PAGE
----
Protecting the computer systems that support our critical operations and infrastructures has never been more important because of the concern about attacks from individuals and groups with malicious intent, including terrorism. These concerns are well founded for a number of reasons, including the dramatic increases in reported computer security incidents, the ease of obtaining and using hacking tools, the steady advance in the sophistication and effectiveness of attack technology, and the dire warnings of new and more destructive attacks. (5)
Telecommunications, power distribution, water supply, public health services, national defense (including the military’s war-fighting capability), law enforcement, government services, and emergency services all depend on the security of their computer operations. Yet with this dependency comes an increasing concern about attacks from individuals and groups with malicious intent, such as crime, terrorism, foreign intelligence gathering, and acts of war. Such concerns are well founded for a number of reasons, including the dramatic increases in reported computer security incidents, the ease of obtaining and using hacking tools, the steady advance in the sophistication and effectiveness of attack technology, and the dire warnings of new and more destructive attacks.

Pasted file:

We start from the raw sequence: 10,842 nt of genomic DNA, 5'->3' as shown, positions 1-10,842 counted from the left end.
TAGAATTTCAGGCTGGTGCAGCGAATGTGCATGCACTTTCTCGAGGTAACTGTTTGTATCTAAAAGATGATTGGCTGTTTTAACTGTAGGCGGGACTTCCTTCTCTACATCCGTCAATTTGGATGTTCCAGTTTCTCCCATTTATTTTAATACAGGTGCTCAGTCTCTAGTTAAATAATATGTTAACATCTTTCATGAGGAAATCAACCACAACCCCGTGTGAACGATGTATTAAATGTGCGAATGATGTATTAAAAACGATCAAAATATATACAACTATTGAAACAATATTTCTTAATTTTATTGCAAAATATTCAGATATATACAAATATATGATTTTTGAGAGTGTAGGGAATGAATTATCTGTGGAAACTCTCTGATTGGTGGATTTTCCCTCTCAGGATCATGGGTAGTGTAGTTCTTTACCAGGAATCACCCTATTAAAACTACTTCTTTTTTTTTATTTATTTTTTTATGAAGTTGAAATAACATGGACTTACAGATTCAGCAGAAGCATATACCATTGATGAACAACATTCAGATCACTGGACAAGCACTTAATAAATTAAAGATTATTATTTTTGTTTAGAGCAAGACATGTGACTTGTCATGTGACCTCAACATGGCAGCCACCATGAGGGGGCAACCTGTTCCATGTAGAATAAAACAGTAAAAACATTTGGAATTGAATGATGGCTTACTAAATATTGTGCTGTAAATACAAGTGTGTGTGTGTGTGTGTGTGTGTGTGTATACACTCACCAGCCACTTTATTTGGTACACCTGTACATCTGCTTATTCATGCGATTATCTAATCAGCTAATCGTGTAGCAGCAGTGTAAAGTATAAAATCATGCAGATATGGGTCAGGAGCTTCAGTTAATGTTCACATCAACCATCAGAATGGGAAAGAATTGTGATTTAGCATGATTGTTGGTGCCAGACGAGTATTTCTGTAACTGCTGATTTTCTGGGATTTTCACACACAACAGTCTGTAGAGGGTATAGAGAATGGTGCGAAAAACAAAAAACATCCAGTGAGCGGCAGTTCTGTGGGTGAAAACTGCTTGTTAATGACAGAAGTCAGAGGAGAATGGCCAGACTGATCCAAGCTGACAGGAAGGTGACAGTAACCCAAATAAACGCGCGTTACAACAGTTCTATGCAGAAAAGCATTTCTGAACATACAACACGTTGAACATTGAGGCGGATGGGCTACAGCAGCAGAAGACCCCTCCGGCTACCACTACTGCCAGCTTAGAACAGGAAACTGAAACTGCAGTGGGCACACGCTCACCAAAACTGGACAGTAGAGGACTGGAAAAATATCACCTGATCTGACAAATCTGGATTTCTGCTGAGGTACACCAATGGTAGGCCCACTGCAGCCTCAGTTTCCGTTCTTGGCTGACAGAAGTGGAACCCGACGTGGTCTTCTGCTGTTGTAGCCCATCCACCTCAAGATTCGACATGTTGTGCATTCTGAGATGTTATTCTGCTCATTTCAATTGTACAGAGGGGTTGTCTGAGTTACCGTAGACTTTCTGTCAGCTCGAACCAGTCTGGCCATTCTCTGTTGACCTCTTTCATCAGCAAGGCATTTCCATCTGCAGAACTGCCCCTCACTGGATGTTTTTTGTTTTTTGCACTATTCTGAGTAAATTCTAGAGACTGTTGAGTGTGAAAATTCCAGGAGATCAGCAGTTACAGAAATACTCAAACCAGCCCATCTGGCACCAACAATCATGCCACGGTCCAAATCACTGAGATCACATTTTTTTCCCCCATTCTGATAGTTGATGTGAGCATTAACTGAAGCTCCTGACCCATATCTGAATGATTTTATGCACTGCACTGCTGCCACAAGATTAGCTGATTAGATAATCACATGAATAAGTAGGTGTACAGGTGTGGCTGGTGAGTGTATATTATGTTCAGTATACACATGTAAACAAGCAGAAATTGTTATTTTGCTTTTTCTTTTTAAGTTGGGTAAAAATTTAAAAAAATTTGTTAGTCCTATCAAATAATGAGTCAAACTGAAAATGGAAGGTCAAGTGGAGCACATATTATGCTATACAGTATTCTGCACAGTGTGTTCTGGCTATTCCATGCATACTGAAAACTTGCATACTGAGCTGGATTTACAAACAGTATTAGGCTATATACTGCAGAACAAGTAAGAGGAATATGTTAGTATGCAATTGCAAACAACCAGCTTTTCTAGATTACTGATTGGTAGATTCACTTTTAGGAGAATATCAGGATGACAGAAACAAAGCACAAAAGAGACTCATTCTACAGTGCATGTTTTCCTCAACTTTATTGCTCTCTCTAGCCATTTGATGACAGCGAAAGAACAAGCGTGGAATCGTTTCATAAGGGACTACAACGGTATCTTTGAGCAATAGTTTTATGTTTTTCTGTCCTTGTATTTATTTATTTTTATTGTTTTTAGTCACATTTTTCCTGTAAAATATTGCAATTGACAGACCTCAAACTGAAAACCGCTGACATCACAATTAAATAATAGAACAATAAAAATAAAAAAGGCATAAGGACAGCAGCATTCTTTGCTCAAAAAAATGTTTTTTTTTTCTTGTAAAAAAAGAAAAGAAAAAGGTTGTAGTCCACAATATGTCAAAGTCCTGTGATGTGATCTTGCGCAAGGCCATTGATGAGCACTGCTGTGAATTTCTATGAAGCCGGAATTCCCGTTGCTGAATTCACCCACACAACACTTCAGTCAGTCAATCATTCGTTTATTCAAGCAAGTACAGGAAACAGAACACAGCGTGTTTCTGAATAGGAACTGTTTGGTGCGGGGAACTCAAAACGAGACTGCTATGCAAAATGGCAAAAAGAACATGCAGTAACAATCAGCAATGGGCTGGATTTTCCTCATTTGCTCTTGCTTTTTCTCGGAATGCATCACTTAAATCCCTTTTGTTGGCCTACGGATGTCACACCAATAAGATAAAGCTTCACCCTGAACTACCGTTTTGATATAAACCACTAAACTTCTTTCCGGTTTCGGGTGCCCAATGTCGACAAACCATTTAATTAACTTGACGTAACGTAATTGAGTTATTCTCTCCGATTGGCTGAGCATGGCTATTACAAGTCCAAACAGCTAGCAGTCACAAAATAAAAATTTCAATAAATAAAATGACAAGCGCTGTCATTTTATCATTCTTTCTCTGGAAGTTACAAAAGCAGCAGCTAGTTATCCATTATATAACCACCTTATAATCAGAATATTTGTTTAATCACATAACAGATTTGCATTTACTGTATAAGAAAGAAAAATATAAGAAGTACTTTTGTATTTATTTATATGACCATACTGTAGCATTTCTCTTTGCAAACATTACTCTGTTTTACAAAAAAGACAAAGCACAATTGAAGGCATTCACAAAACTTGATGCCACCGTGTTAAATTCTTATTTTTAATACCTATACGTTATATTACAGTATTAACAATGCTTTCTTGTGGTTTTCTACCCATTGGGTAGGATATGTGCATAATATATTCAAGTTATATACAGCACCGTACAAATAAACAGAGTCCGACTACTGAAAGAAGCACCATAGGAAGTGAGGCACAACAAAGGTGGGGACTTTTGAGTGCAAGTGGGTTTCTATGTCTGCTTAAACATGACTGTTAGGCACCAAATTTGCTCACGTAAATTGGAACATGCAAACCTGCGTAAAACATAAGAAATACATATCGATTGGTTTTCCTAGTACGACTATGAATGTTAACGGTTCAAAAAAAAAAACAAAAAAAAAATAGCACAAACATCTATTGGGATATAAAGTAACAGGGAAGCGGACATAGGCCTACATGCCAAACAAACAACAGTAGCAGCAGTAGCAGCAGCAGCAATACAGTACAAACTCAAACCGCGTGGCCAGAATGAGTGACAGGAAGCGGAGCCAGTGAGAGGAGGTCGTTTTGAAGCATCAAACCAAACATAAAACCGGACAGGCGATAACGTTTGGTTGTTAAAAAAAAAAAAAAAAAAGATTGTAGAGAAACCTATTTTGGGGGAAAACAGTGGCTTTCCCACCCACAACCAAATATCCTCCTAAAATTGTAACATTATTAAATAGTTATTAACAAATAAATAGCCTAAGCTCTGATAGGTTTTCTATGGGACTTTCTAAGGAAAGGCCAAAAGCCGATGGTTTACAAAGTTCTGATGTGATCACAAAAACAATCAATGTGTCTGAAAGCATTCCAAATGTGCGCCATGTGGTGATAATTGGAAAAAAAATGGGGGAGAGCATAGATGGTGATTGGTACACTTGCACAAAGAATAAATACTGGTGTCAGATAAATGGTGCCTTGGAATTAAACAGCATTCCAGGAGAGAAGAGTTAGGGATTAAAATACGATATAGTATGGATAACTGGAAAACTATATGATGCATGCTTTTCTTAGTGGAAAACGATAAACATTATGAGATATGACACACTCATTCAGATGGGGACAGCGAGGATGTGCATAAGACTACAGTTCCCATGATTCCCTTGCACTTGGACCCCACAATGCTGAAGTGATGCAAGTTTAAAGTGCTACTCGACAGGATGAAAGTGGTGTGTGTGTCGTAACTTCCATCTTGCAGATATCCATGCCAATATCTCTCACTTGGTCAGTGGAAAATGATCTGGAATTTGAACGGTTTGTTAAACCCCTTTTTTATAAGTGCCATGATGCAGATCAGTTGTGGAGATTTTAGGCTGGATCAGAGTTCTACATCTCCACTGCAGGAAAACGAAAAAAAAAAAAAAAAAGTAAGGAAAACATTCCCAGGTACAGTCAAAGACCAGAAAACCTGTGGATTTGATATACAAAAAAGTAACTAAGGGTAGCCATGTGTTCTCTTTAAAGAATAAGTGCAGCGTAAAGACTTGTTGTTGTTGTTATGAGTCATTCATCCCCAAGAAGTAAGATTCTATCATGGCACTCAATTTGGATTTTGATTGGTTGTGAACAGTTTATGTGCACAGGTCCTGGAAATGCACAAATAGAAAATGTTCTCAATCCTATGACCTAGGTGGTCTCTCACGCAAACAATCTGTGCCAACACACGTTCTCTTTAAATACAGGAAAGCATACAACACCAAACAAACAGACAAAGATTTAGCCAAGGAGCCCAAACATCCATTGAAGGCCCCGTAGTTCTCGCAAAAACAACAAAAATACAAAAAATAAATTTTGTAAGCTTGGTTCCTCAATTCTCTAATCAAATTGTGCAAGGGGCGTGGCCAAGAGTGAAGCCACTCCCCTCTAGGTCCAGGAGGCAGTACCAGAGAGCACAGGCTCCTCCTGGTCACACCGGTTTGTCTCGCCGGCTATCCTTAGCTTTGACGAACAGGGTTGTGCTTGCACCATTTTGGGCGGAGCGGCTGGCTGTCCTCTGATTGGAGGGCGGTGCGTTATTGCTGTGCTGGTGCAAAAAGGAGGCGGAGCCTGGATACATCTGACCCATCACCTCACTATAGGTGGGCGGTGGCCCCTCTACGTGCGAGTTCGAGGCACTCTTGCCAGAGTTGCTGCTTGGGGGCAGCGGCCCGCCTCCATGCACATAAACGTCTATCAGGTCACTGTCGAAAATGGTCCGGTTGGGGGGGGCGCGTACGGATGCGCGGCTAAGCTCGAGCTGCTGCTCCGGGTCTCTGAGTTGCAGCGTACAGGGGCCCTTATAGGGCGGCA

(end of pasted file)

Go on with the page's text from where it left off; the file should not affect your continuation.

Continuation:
Dramatic increases in computer interconnectivity, especially in the use of the Internet, continue to revolutionize the way our government, our nation, and much of the world communicate and conduct business. The benefits have been enormous. Vast amounts of information are now literally at our fingertips, facilitating research on virtually every topic imaginable; financial and other business transactions can be executed almost instantaneously, often 24 hours a day; and electronic mail, Internet Web sites, and computer bulletin boards allow us to communicate quickly and easily with a virtually unlimited number of individuals and groups.(5)
Experts from around the world gathered in Geneva last year in October to discuss how to fight cyber crime through international co-operation. The meeting, held under the auspices of the International Telecommunication Union, also sought to promote cyber security, in general. (2)